No fishing in Lake Torrens
We stopped for lunch out there and it was not exactly your typical picnic by the lake. But after we’d eaten John thought he might “investigate” this landing site. He walked some distance out to the middle of the lake and found nothing of interest. I have no idea what he thought he might find out there but at least he didn’t take a fishing rod with him!
No driving on the lake
The track continued on around what we assumed is the shoreline. Several other vehicles had previously been along this way and a fresh set of tracks was most likely from the ranger’s vehicle. It’s a long way around and we drove for over a half hour before turning back. But, truth be told, we never really had any hope of reaching the end. It is prohibited to drive on the lake; it might look solid and it will definitely hold a man’s weight, but a car? Especially a large 4×4? I don’t think so!
An outstanding view from Triggs Bluff
We left the lake and took the track back towards town making a slight detour at the turn-off to Triggs Bluff. As you approach the bluff you can see the track that runs down the steep face of the monolith. Judging by how well defined the track is it’s obvious that many a brave, or foolish, driver has made that climb up to the lookout and back down again. However we discovered another track around behind the bluff. This one is considerably less steep as it’s not straight up but winds around the hillside. But even if we’d done it the hard way it would have been worth it. There aren’t enough words in the English language to describe
this view. Suffice to say that words like magnificent and spectacular are most definitely understating things! On the top there are two graves with a memorial. These were elderly brothers who had been opal miners in these parts all of their lives and at the time of their passing their families had interred them in the land they loved so much.
Forget the little tracks!
We didn’t stay for long at the lookout but on the way back to town John found another little track. He would have explored it, too, if I hadn’t reminded him that as there were no facilities of any kind at Lake Torrens and it was some 5 hours since we’d been near a ladies room, we should get back to town! Sometimes men can be so obtuse!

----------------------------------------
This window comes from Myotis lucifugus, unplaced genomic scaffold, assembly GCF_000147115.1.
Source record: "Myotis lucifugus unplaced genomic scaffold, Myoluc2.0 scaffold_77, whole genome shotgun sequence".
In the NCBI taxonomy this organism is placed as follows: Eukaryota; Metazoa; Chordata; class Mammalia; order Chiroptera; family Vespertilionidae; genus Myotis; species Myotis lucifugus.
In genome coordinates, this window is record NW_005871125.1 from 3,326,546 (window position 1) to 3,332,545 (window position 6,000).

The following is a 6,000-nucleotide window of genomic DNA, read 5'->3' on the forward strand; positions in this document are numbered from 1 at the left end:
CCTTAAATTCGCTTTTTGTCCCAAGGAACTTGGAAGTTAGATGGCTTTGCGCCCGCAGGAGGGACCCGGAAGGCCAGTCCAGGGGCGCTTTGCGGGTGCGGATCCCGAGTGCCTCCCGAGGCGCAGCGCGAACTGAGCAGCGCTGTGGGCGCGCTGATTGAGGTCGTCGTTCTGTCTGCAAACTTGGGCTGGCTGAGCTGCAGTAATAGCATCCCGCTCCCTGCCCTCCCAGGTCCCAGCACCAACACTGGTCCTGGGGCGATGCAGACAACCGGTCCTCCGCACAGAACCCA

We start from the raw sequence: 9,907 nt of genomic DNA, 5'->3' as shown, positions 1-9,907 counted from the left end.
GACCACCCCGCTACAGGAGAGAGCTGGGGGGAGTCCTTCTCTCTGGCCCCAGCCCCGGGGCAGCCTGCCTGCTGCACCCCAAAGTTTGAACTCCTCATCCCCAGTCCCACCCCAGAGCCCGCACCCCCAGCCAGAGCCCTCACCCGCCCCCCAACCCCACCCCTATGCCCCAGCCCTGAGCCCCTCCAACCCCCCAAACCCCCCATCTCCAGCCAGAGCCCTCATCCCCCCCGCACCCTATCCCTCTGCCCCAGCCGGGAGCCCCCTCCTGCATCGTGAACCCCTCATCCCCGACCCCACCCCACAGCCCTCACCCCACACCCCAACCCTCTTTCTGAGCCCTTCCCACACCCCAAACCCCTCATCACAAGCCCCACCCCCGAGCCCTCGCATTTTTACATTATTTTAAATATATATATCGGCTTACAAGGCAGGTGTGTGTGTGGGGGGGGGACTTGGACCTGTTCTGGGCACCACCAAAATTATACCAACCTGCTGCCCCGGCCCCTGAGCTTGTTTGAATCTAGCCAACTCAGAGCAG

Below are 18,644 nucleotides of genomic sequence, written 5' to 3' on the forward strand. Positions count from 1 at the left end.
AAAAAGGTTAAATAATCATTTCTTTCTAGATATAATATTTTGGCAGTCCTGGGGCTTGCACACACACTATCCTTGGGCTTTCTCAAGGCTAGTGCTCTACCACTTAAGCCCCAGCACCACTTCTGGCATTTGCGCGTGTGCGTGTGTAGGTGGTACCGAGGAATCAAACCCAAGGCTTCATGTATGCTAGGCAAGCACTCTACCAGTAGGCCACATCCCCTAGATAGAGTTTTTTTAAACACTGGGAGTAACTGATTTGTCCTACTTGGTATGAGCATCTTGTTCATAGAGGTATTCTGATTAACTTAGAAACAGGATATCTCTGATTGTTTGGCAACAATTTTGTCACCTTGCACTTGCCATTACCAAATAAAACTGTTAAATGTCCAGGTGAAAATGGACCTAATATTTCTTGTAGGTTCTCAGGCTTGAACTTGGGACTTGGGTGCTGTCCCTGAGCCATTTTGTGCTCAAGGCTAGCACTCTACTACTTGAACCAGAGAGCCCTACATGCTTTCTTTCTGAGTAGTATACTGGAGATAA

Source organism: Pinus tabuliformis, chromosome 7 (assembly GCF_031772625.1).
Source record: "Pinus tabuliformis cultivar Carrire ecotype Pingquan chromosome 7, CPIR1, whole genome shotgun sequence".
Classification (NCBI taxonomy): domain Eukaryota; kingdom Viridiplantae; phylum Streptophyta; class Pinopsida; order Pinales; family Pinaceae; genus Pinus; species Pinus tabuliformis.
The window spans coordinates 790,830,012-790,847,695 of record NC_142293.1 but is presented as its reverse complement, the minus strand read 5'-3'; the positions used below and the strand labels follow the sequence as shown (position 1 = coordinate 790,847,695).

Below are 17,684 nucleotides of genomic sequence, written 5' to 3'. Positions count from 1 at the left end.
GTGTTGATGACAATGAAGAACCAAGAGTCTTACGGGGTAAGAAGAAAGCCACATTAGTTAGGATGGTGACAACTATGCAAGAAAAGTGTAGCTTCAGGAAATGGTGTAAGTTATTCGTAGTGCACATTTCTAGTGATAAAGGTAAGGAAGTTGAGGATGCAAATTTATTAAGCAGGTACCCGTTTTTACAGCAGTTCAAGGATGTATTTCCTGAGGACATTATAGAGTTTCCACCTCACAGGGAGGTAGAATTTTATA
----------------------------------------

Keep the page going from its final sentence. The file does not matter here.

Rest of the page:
They make movies here, too
The afternoon was waning as we said goodbye to Andamooka; in the setting sun you could almost imagine that “fire” in the ground. As we drove along the road back towards Roxby Downs we passed by an old dune buggy sitting on the side of the road. Parts of the movie “Mad Max: The Road Warrior” were filmed here in Andamooka and this futuristic vehicle, a remnant from the film set, sits proudly near the entrance to the town.
Can they organise a UFO for our next visit?
Andamooka is an interesting place to explore but the climate is not for everyone. Visitors to the region need to be aware that daytime temperatures during the summer months are hotter than hot and nighttime temperatures during winter often drop below zero. Annual rainfall is extremely low in this arid climate and, opals notwithstanding, water is their most precious commodity. Even though the road in is sealed all the way, the town of Andamooka is wonderfully wild and completely disorganised. But having said that, it is a fascinating place and well worth seeing. Perhaps we’ll go back some day . . . and hopefully UFO’s will really land there!
The information contained in this journal is derived from our personal recollections of our visit to this town or region and is correct as at the time of publication. austracks accepts no responsibility should any of this information be incorrect or misleading due to changes, improvements, or upgrades that may have occurred to places and/or attractions since our visit.